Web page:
Frequently described as the ‘future of wheelchair basketball in Australia,’ Darwin teenager Tom O’Neill-Thorne has his eyes set on making his Paralympic debut with the Rollers at the Rio 2016 Paralympic Games.
A world-class wheelchair basketballer from a young age, Tom experienced a rapid rise to the top of his sport after becoming the youngest ever member of the Rollers squad after helping the team win their second consecutive world title at the 2014 IWBF World Championships in South Korea.
The win with the Rollers capped off a whirlwind twelve months for Tom, which included a breakout NWVL season under his belt, where he scored an average of 17.1 points per game as a key player in the Queensland Spinning Bullet’s offence as well as winning Australian Male Junior Wheelchair Basketballer of the Year and NT Junior Sportperson of the Year.
He finished his 2013 by leading the Australian Spinners to a bronze medal at the U23 World Championships in 2013 and then joined the Australian Rollers for the 2013 Asia-Oceania Championships, a tournament that the Rollers won to qualify for the World Championships.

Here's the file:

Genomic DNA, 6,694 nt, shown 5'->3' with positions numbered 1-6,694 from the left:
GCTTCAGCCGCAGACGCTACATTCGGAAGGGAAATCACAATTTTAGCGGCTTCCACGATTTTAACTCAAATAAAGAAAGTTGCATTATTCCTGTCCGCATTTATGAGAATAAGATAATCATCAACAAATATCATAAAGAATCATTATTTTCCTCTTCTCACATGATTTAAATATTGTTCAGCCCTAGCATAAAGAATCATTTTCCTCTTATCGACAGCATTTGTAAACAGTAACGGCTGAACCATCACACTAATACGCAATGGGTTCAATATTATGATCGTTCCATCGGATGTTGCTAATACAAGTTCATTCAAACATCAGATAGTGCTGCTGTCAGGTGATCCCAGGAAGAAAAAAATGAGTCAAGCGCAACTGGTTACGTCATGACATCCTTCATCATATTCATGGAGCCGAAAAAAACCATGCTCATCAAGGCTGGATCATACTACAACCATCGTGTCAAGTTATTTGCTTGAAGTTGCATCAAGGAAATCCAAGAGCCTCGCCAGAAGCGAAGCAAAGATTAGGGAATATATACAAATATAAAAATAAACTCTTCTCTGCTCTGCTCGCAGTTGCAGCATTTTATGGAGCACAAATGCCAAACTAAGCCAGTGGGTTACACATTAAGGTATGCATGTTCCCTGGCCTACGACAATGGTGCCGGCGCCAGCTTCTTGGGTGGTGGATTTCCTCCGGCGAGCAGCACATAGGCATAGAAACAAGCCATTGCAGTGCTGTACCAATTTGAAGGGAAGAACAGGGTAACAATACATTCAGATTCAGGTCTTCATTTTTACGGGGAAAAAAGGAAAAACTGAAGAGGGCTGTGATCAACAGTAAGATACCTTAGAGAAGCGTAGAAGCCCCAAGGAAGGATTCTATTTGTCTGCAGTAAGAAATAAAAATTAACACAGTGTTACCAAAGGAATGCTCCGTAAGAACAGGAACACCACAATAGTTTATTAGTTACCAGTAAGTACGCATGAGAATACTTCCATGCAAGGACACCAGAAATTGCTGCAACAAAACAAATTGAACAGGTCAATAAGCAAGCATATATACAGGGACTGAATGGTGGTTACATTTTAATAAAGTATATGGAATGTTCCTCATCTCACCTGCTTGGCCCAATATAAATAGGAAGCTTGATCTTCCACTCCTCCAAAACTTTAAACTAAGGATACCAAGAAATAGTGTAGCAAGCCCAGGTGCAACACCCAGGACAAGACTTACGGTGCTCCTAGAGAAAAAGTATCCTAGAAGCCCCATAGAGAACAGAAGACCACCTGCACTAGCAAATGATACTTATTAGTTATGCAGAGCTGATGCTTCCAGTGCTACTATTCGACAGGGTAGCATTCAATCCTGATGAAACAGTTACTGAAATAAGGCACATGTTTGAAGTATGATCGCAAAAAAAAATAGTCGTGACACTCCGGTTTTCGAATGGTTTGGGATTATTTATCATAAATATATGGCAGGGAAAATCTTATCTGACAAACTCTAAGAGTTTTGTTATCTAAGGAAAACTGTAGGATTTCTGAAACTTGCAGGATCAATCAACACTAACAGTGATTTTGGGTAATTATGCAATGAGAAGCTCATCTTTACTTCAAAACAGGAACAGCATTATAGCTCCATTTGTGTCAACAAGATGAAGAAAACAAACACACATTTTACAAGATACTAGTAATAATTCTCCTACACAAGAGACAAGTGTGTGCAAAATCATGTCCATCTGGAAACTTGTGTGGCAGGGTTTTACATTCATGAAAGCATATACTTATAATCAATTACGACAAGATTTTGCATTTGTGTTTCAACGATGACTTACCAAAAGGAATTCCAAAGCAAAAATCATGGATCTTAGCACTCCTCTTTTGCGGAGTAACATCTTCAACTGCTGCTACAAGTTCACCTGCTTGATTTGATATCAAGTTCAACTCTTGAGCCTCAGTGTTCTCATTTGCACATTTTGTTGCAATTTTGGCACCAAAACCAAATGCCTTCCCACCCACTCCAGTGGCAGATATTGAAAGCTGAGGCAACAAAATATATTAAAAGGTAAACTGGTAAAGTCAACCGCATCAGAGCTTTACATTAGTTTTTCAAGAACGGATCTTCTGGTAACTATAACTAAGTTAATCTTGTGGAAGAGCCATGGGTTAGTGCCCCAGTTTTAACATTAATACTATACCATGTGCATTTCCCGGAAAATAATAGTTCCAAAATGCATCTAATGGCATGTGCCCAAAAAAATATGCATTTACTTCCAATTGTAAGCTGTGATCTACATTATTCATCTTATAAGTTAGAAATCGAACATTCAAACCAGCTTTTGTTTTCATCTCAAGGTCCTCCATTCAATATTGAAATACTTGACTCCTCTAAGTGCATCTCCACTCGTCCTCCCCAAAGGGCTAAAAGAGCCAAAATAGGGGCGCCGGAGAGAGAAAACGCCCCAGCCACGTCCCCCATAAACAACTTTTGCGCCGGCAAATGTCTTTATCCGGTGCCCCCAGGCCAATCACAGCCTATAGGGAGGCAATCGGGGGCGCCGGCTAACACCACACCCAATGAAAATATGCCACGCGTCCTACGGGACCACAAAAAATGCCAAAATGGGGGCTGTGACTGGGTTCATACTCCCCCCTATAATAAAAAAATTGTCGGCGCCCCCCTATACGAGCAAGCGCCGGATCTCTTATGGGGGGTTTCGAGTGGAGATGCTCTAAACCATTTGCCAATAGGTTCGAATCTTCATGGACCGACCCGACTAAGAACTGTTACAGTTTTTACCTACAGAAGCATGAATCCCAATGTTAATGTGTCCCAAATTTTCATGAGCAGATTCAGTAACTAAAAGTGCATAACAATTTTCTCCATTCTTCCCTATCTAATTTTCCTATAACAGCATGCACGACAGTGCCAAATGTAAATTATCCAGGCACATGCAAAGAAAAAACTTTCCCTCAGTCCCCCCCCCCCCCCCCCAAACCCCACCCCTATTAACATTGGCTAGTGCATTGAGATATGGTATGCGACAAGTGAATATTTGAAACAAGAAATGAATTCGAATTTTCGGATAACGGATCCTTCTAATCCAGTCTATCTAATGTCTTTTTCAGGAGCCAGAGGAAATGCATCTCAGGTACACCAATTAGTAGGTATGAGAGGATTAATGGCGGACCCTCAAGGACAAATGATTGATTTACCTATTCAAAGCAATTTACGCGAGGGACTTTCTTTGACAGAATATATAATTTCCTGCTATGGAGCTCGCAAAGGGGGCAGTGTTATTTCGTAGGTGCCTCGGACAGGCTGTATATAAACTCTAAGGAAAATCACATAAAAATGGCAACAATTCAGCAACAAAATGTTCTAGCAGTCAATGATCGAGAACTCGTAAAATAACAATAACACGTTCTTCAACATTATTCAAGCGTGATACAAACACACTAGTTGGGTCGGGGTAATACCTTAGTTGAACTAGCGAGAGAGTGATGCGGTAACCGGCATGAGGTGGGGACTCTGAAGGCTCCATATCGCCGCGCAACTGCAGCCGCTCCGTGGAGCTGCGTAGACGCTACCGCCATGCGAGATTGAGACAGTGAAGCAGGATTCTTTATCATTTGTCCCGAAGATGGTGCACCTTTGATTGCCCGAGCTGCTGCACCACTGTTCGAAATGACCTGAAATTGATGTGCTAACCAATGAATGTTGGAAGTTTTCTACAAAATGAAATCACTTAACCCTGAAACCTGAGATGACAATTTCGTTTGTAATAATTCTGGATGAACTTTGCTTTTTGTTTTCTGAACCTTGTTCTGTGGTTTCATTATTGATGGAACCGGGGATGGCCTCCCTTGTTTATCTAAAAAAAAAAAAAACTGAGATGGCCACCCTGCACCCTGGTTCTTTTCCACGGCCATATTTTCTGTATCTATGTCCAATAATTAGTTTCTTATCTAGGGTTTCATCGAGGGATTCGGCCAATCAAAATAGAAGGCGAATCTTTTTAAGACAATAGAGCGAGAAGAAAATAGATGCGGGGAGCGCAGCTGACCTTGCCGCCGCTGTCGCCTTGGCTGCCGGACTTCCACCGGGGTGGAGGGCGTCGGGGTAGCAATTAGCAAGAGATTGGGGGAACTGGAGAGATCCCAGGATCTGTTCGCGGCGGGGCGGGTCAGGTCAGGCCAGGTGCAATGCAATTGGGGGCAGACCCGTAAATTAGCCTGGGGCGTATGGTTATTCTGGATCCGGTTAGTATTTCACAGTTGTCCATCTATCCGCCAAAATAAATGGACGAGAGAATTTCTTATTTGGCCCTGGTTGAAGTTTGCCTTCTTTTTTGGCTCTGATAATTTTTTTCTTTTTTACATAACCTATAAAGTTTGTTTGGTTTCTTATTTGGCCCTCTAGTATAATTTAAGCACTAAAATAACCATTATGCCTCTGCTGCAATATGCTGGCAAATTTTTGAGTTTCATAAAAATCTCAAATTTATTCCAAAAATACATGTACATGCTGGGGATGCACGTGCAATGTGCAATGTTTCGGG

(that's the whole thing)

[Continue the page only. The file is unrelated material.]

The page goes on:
With his skills increasing as fast as his profile within the sport, Tom was accepted into the Sport Australia Hall of Fame 2015 Scholarship and Mentoring Program, an award given to just five aspiring athletes under the age of 21 to help them reach the highest levels of their sport.
Born with arthrogyposis, a congenital condition that affects the mobility of his legs, Tom has used a wheelchair since the age of two. He first got involved with wheelchair basketball at the age of nine, when a local competition was established for children with and without a disability.
Tom pursued his passion for the sport through the Queensland Junior team and the Australian development squad at the AIS, and three years later, gained a starting five position in the Queensland Spinning Bullets National League Team under the watchful eye of current coach Tom Kyle.
Outside of wheelchair basketball, Tom has completed his level 1 referees course which has enabled him to referee both wheelchair and able-bodied basketball and he looks forward to one day helping other young athletes with a disability pursue their passions.